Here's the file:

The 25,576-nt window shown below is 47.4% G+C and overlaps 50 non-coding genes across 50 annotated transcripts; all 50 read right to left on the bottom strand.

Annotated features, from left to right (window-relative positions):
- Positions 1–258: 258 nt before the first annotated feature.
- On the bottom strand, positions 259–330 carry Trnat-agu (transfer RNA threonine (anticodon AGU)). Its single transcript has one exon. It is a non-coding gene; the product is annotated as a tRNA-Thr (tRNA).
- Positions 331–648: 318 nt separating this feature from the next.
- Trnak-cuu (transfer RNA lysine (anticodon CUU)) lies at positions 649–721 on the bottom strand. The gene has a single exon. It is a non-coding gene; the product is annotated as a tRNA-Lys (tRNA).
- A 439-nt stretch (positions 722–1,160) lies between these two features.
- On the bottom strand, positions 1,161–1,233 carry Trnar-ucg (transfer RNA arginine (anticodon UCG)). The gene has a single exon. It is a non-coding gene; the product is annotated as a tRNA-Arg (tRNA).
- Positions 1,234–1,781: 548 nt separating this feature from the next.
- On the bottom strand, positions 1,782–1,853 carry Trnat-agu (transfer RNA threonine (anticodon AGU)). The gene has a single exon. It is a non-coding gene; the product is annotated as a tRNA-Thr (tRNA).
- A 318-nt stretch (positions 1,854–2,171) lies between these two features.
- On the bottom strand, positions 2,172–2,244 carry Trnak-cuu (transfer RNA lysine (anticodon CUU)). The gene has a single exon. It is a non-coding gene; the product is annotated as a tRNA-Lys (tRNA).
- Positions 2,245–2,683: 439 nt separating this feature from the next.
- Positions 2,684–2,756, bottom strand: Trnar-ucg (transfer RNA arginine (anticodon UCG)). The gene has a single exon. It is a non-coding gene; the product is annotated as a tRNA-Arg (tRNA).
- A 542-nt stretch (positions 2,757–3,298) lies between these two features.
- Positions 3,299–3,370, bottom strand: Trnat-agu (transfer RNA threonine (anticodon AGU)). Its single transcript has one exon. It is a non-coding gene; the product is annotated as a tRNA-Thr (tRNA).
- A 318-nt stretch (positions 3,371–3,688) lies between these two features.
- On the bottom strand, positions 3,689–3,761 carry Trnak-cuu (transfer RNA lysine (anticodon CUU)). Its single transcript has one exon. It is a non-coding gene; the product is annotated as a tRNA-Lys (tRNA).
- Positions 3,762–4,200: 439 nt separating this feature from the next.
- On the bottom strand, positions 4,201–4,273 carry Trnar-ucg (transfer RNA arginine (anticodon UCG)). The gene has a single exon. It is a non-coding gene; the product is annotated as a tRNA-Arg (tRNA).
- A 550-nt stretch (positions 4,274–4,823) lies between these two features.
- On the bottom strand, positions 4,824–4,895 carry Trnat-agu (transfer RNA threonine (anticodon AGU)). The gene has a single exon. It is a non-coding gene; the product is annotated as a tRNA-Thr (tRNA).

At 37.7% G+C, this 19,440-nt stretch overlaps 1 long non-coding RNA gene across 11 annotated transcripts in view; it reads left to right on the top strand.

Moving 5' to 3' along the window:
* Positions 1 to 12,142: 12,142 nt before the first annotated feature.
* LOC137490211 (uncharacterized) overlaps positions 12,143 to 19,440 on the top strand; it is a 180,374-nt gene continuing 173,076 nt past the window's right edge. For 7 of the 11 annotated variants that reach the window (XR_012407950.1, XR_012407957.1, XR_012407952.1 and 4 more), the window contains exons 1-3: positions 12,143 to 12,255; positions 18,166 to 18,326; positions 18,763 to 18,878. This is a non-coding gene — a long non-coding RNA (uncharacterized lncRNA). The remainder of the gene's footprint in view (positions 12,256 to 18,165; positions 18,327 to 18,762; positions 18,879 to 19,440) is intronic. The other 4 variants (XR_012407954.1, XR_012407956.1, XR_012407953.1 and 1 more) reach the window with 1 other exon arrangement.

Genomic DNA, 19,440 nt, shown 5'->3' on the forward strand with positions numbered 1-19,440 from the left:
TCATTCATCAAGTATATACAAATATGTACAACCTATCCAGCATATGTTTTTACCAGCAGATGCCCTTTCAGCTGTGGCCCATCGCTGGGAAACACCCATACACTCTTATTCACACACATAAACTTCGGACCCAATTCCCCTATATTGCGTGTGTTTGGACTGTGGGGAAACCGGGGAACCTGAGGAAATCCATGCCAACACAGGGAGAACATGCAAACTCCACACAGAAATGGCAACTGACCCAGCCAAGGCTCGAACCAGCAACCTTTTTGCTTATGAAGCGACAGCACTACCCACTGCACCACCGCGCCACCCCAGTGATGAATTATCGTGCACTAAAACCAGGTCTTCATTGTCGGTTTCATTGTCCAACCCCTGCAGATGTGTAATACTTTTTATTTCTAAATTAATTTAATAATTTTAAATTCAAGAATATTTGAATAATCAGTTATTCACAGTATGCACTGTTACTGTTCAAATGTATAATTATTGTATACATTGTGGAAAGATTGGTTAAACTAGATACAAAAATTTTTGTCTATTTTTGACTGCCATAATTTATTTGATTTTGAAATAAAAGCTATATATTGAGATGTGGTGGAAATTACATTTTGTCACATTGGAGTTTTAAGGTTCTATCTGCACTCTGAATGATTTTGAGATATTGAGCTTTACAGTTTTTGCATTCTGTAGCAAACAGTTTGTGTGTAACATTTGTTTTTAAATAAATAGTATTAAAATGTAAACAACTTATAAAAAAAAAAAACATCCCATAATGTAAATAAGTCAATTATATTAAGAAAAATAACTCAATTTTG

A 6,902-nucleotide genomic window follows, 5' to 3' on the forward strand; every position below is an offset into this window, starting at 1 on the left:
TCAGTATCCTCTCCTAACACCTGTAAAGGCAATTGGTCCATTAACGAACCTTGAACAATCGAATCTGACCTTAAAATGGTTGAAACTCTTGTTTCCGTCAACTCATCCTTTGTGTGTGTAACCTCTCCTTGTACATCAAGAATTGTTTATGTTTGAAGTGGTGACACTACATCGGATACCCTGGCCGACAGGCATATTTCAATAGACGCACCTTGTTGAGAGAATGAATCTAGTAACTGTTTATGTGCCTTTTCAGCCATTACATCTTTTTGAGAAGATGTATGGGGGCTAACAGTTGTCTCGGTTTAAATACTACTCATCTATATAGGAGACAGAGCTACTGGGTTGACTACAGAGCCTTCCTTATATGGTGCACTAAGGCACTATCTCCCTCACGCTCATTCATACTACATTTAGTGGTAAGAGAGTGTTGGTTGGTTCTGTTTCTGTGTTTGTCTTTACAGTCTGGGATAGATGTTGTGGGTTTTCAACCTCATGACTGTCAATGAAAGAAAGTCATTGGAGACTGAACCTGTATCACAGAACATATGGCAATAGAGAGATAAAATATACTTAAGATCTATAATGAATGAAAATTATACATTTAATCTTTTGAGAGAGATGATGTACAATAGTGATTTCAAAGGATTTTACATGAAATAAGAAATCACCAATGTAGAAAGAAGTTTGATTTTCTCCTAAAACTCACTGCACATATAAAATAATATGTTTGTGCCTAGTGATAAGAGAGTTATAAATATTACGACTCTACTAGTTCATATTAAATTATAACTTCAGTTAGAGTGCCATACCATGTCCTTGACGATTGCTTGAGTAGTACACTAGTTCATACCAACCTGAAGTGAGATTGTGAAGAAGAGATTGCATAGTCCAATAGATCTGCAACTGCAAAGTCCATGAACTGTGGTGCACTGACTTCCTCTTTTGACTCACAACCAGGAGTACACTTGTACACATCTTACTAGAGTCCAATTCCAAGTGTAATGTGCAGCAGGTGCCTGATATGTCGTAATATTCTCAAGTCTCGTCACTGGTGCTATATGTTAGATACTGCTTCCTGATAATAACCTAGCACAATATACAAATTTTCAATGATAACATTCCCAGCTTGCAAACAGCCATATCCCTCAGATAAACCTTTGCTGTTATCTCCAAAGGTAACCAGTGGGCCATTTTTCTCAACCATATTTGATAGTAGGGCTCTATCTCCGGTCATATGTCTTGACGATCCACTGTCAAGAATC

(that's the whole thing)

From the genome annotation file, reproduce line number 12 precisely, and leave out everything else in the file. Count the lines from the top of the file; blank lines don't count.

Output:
- On the bottom strand, positions 2,172–2,244 carry Trnak-cuu (transfer RNA lysine (anticodon CUU)). The gene has a single exon. It is a non-coding gene; the product is annotated as a tRNA-Lys (tRNA).